ASIC said in a public statement that it intervened “in 2015 following concerns about the level of remuneration sought and the volume of work undertaken”.
“ASIC was also concerned about the hourly rates charged,” it said.
The case involved the liquidation of three Adelaide companies: SK Foods Australia Pty Ltd, Cedenco JV Australia Pty Ltd and SS Farms Australia Pty Ltd. John Sheahan and Ian Lock of insolvency firm Sheahan & Lock were appointed voluntary administrators of the companies in 2010, and were subsequently appointed liquidators.
According to the companies regulator, Sheahan & Lock had sought $5.8 million in total remuneration for their role.
But the Federal Court ruled in February this year that this amount should be reduced. In its subsequent judgment, on 12 June 2019, the court slashed the remuneration by a third, and ordered that interest and costs be added to the reimbursement to the liquidated companies.
“Remuneration was fixed at $3.9 million compared to the $5.8 million sought by the liquidators, a reduction of $1.9 million (33 per cent),” ASIC said.
“In addition, his Honour also ordered the liquidators to repay this difference to the companies. His Honour also ordered that the liquidators must pay interest on the monies repaid from the date the fees were originally drawn to the date of repayment.”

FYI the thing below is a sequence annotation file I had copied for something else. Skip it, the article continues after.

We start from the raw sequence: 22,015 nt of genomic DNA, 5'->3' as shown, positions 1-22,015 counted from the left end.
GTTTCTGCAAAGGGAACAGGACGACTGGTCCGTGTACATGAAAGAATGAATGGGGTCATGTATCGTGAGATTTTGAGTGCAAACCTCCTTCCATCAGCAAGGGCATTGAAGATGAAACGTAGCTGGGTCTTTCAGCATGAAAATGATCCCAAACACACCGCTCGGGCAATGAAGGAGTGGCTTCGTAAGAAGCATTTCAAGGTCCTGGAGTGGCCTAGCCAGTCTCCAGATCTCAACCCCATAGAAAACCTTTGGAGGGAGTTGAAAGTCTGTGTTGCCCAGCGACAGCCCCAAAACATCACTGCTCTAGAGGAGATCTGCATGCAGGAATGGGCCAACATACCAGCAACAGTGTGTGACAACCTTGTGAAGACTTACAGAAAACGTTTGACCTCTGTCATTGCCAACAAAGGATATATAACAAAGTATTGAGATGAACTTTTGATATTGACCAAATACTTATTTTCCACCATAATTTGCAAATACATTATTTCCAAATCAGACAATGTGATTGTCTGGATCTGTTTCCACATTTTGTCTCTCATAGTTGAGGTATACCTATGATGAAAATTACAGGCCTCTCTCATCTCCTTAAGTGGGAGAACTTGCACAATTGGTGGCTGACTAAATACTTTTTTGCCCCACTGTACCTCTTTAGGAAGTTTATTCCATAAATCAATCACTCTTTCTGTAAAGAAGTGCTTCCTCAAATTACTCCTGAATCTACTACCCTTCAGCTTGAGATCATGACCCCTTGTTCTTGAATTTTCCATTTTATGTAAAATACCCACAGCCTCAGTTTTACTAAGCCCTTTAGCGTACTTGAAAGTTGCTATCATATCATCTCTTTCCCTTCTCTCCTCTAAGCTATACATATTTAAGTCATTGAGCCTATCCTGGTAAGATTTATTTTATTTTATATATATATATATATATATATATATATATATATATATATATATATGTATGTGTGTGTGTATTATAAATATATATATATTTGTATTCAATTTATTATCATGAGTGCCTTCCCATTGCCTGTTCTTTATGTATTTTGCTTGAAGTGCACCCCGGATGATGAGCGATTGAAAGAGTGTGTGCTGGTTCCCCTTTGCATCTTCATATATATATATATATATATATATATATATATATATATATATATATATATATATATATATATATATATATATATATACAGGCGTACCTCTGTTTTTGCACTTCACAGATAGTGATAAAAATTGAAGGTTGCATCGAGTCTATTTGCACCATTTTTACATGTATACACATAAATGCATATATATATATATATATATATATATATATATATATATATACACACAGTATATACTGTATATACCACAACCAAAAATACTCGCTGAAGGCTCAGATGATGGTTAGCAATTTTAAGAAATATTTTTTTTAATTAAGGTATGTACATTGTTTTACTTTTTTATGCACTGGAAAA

ASIC quoted the judge in the South Australian Division of the Federal Court of Australia as stating: “It is difficult for me to see how there could have been a proper review of the plaintiffs’ remuneration without the substantial role played by ASIC.”
Justice Besanko ruled in February that the remuneration of Sheahan & Lock “must be reduced to reflect my conclusions with respect to hourly rates” and that “remuneration for minutes of meetings, remuneration reports, write-up of Mr Oliver Sheahan’s time and write-up of Mr Samuel Rees’ time and reports to creditors, 22 December 2011 creditors’ meeting and the ASIC Form 524s are disallowed or reduced in accordance with these reasons”.
Justice Besanko has called for registered liquidators to consider work in progress/time sheet entries to be reviewed, preferably by the appointee, prior to seeking approval from creditors.
Registered liquidators also need to consider what the benefit to stakeholders will be prior to undertaking the work, and where stakeholders express a view to not pursue a particular line of enquiry or work stream, the registered liquidator needs to justify why they would continue that work stream.
Approached for comment on the verdict and ASIC’s subsequent statement, Mr Sheahan issued a brief statement which said: “We will discuss this judgment with our lawyers in due course and decide whether to file an appeal.”